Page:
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Tuesday, April 13, 2010

Minimize To Maximize


A National Geographic pro on how to lighten up on your gear and keep focused on getting the best photos

This Article Features Photo Zoom


When you’re a world photographer like Jay Dickman, bringing only the most essential gear will make long trips all the easier. Above: A cave entrance frames traditional marine festivities at Bue Marino Grotto in Sardinia.

He who would travel happily must travel light. —Antoine de Saint-Exupery, 1900-1944


Olympus Zuiko Digital ED
50-200mm ƒ/2.8-3.5

Oh, if only Antoine had been a photographer. Traveling as a photographer and the word “light” generally aren’t spoken in the same sentence. And who can blame the travel photographer? Heading out to remote locations for that once-in-a-lifetime photo op, why not carry everything, plus the kitchen sink? After all, you may never go there again, it may be a chance to photograph a culture that’s rapidly disappearing, or it’s a small group of islands about to be developed by a giant hotel chain. Why not be prepared?


Acratech Ultimate ballhead

Gitzo G-1228 Mountaineer Reporter MK2 tripod
Remember why you decided to chase the sunset around the globe, or at your local state or national park—you wanted to capture that image that best defined your vision of that place and, if that image was good enough, it would become that defining image that your audience’s imagination would recall upon mention of that place.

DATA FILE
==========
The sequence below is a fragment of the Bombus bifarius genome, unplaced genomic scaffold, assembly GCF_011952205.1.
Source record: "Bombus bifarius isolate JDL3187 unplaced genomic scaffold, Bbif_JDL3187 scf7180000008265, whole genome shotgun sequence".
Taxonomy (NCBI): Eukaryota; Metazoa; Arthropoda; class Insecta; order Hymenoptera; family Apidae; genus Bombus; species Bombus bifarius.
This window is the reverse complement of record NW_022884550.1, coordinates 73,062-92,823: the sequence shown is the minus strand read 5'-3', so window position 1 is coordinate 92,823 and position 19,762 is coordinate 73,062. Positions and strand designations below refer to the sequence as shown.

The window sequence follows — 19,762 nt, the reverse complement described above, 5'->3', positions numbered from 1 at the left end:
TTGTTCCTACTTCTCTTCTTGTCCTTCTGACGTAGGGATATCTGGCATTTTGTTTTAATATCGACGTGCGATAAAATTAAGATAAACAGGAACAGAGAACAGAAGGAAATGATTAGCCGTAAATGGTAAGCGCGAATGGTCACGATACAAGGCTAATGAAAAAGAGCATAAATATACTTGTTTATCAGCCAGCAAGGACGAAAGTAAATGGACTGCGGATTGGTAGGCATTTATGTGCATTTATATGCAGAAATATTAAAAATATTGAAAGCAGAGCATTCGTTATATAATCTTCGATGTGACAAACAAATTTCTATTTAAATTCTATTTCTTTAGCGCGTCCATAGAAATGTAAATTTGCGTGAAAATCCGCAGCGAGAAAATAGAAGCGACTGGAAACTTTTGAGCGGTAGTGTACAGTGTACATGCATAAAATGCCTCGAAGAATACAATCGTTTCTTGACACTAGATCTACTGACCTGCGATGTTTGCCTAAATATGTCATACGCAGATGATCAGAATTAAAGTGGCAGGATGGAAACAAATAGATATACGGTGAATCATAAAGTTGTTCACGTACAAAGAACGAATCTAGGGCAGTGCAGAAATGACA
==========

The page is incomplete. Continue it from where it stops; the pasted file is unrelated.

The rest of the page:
Here’s the oft-used equipment list of what to take: cameras (at least two large bodies with battery packs); lenses (don’t forget the favorite—you may need that super-fast wide-angle, and why not that fast telephoto, and what about backups?); lighting (that fills a case); tripod(s); a computer; card readers; cables; chargers, batteries.... Antoine, where are you?


A sea turtle’s head breaks the surface of a small tidal pool at Bartolomé Island near the Galápagos.
My Equipment For Photo Assignments
On a shoot, I’ll take only what I feel I’ll need and let that particular shoot provide those guidelines. Wildlife requires long lenses; around water, either a waterproof camera or housing. If sports will be involved, a camera with a fast fps rate and a fast “super-telephoto.” The same for a shoot based around wildlife. I make a list of what specific equipment will be needed. If it’s a general shoot, based on people in their environment, then the two lenses and two bodies are about all I need. I’m a firm believer that traveling light will empower the photographer, as the emphasis then is on the process of capturing images and not dealing with a ton of gear.

The number of shoot days also will dictate what extra gear I’ll take. If the shoot will last for more than a week, I try to take one or two backup bodies in addition to the two working bodies I’ll be using. My basic kit would include the Olympus 7-14mm, 12-60mm and 50-200mm lenses (with the 2x factor on the Olympus E-system, all these focal lengths are effectively doubled to get the 35mm equivalent). If I can’t get done what I need with these all-around lenses, I’m falling back on equipment as a crutch. If my assignment concerns sports/wildlife, then I carry the 35-100mm ƒ/2 and 90-250mm ƒ/2.8. If working in low light, the killer-sharp 35-100mm ƒ/2 and 14-35mm ƒ/2 probably would replace the 12-60mm.

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